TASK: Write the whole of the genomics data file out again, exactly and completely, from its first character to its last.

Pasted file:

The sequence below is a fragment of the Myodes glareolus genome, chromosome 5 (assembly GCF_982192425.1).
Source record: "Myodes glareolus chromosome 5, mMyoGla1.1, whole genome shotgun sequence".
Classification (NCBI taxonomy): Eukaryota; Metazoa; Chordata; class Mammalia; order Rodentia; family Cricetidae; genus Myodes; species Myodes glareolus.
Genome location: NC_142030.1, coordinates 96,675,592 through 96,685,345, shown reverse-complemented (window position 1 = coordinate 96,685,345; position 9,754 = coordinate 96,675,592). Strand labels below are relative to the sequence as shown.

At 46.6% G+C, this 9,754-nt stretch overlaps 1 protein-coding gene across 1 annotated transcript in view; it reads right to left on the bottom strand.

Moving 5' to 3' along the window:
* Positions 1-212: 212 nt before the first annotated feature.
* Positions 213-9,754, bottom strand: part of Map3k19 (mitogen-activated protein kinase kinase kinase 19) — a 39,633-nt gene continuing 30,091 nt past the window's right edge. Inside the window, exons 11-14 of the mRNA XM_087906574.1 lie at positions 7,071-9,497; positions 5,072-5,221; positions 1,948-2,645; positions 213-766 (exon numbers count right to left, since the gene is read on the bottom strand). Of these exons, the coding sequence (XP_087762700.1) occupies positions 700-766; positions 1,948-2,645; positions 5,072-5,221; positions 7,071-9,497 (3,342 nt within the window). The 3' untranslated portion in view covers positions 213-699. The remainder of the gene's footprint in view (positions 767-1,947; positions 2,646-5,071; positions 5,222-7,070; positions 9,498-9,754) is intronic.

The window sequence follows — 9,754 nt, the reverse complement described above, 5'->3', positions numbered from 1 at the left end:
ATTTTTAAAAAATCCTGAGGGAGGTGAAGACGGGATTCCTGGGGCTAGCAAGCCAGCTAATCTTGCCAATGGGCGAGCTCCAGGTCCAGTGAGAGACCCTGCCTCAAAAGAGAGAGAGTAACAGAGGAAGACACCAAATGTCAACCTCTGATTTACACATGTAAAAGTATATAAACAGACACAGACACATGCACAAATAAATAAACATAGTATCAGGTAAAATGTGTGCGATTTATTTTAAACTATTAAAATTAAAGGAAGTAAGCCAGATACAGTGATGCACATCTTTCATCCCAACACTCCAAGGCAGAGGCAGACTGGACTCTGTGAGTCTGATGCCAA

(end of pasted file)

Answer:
The sequence below is a fragment of the Myodes glareolus genome, chromosome 5 (assembly GCF_982192425.1).
Source record: "Myodes glareolus chromosome 5, mMyoGla1.1, whole genome shotgun sequence".
Classification (NCBI taxonomy): Eukaryota; Metazoa; Chordata; class Mammalia; order Rodentia; family Cricetidae; genus Myodes; species Myodes glareolus.
Genome location: NC_142030.1, coordinates 96,675,592 through 96,685,345, shown reverse-complemented (window position 1 = coordinate 96,685,345; position 9,754 = coordinate 96,675,592). Strand labels below are relative to the sequence as shown.

At 46.6% G+C, this 9,754-nt stretch overlaps 1 protein-coding gene across 1 annotated transcript in view; it reads right to left on the bottom strand.

Moving 5' to 3' along the window:
* Positions 1-212: 212 nt before the first annotated feature.
* Positions 213-9,754, bottom strand: part of Map3k19 (mitogen-activated protein kinase kinase kinase 19) — a 39,633-nt gene continuing 30,091 nt past the window's right edge. Inside the window, exons 11-14 of the mRNA XM_087906574.1 lie at positions 7,071-9,497; positions 5,072-5,221; positions 1,948-2,645; positions 213-766 (exon numbers count right to left, since the gene is read on the bottom strand). Of these exons, the coding sequence (XP_087762700.1) occupies positions 700-766; positions 1,948-2,645; positions 5,072-5,221; positions 7,071-9,497 (3,342 nt within the window). The 3' untranslated portion in view covers positions 213-699. The remainder of the gene's footprint in view (positions 767-1,947; positions 2,646-5,071; positions 5,222-7,070; positions 9,498-9,754) is intronic.

The window sequence follows — 9,754 nt, the reverse complement described above, 5'->3', positions numbered from 1 at the left end:
ATTTTTAAAAAATCCTGAGGGAGGTGAAGACGGGATTCCTGGGGCTAGCAAGCCAGCTAATCTTGCCAATGGGCGAGCTCCAGGTCCAGTGAGAGACCCTGCCTCAAAAGAGAGAGAGTAACAGAGGAAGACACCAAATGTCAACCTCTGATTTACACATGTAAAAGTATATAAACAGACACAGACACATGCACAAATAAATAAACATAGTATCAGGTAAAATGTGTGCGATTTATTTTAAACTATTAAAATTAAAGGAAGTAAGCCAGATACAGTGATGCACATCTTTCATCCCAACACTCCAAGGCAGAGGCAGACTGGACTCTGTGAGTCTGATGCCAA